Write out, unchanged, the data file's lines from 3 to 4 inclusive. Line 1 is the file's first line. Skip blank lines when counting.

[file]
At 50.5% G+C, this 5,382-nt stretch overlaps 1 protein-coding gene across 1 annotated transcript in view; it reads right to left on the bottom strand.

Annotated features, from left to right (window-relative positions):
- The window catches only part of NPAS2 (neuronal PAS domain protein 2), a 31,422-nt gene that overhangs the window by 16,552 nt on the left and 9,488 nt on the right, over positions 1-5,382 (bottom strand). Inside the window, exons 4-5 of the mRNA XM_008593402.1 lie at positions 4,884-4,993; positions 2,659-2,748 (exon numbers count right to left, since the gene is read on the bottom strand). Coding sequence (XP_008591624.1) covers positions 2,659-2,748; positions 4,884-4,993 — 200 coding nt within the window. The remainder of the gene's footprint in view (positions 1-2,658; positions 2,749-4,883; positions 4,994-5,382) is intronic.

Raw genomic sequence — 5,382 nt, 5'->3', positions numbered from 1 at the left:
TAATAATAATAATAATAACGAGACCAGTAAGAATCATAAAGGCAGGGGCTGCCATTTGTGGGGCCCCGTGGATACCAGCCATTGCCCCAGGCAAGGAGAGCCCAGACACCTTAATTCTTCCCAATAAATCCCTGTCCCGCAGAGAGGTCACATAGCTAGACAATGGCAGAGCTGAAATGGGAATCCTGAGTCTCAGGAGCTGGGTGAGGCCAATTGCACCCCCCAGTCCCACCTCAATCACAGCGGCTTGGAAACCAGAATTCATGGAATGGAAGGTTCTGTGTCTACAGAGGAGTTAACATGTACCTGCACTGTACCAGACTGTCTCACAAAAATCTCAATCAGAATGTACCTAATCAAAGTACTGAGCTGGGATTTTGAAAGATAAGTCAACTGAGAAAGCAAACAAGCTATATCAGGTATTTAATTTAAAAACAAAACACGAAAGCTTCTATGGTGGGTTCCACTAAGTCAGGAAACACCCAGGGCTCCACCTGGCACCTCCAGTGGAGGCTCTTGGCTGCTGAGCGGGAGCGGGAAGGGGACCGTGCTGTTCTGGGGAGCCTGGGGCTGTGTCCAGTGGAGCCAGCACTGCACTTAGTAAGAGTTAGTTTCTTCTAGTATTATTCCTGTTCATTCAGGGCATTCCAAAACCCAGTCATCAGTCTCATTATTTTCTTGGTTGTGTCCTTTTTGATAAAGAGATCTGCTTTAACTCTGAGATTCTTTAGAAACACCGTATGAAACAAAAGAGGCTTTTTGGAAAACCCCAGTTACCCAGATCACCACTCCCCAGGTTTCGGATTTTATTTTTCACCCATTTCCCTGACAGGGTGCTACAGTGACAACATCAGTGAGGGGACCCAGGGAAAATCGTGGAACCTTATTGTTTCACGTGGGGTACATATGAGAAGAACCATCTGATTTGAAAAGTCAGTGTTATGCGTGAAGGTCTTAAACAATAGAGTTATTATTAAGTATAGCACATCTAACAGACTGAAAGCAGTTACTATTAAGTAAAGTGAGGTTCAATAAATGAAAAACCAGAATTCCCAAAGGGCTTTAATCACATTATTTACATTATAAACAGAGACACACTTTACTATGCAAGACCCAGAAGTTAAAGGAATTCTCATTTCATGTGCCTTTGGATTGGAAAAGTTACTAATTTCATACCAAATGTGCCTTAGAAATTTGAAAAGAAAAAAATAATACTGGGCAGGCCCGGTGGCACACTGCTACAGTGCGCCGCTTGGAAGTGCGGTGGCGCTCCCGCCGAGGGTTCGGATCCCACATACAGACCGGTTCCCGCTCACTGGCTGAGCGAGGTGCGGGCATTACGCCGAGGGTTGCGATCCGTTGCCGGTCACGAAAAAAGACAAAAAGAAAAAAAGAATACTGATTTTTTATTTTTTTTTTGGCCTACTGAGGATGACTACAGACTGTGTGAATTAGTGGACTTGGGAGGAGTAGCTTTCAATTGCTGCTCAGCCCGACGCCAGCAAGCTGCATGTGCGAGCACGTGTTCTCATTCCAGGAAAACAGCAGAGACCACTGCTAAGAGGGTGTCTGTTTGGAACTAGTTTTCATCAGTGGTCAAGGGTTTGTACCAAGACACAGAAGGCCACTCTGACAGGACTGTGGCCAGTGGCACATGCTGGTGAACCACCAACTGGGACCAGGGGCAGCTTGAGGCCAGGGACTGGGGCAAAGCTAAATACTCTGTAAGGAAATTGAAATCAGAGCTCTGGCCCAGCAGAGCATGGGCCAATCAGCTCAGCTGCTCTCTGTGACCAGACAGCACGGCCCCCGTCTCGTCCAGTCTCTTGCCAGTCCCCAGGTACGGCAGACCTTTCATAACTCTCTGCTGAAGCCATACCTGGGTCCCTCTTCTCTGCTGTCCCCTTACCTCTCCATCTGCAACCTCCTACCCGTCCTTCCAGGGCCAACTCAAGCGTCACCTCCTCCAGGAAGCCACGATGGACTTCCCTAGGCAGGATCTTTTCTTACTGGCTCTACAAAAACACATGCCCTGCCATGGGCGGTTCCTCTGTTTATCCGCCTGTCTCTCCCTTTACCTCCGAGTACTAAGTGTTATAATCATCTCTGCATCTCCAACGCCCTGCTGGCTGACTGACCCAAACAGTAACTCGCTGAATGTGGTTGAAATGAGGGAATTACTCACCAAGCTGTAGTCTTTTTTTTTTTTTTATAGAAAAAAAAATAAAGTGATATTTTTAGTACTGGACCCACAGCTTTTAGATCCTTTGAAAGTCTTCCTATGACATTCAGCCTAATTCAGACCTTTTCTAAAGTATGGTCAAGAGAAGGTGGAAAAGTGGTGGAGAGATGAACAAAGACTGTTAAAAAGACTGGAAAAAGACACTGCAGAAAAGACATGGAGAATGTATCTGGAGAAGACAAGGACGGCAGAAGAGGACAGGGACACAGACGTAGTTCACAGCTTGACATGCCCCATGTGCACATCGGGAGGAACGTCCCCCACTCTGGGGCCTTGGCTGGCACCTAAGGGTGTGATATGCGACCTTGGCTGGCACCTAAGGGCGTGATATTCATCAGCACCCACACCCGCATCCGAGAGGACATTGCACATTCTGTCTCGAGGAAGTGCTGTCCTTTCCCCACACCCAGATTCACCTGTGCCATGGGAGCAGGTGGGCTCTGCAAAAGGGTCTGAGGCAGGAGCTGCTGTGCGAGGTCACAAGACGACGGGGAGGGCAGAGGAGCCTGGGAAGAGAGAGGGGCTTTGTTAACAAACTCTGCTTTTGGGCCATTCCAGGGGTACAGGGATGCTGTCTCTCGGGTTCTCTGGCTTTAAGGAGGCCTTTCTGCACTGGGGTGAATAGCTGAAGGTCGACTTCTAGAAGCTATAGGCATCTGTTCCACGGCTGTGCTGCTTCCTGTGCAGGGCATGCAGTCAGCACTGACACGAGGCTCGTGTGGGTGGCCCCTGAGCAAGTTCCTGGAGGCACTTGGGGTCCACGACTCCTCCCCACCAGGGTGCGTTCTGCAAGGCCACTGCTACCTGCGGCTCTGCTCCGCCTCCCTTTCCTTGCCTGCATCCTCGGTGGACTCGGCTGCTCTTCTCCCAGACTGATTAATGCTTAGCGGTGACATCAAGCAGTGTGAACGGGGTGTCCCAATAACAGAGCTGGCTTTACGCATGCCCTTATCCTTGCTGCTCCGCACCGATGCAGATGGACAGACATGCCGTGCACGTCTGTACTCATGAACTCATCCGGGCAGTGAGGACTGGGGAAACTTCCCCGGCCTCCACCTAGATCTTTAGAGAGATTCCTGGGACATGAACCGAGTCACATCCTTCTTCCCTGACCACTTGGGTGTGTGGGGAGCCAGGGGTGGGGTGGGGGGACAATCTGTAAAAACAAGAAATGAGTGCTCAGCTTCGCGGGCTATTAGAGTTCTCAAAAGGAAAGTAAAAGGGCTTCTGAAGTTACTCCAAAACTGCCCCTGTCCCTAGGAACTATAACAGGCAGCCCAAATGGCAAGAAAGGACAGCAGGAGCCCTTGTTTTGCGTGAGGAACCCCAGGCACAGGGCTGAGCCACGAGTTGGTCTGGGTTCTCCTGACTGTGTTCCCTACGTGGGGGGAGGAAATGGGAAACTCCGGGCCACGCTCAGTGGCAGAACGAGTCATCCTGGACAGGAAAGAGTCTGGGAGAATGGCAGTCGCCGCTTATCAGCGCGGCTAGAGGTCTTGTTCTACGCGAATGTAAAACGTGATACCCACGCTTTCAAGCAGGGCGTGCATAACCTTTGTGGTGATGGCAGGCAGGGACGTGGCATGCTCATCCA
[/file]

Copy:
- The window catches only part of NPAS2 (neuronal PAS domain protein 2), a 31,422-nt gene that overhangs the window by 16,552 nt on the left and 9,488 nt on the right, over positions 1-5,382 (bottom strand). Inside the window, exons 4-5 of the mRNA XM_008593402.1 lie at positions 4,884-4,993; positions 2,659-2,748 (exon numbers count right to left, since the gene is read on the bottom strand). Coding sequence (XP_008591624.1) covers positions 2,659-2,748; positions 4,884-4,993 — 200 coding nt within the window. The remainder of the gene's footprint in view (positions 1-2,658; positions 2,749-4,883; positions 4,994-5,382) is intronic.

Raw genomic sequence — 5,382 nt, 5'->3', positions numbered from 1 at the left: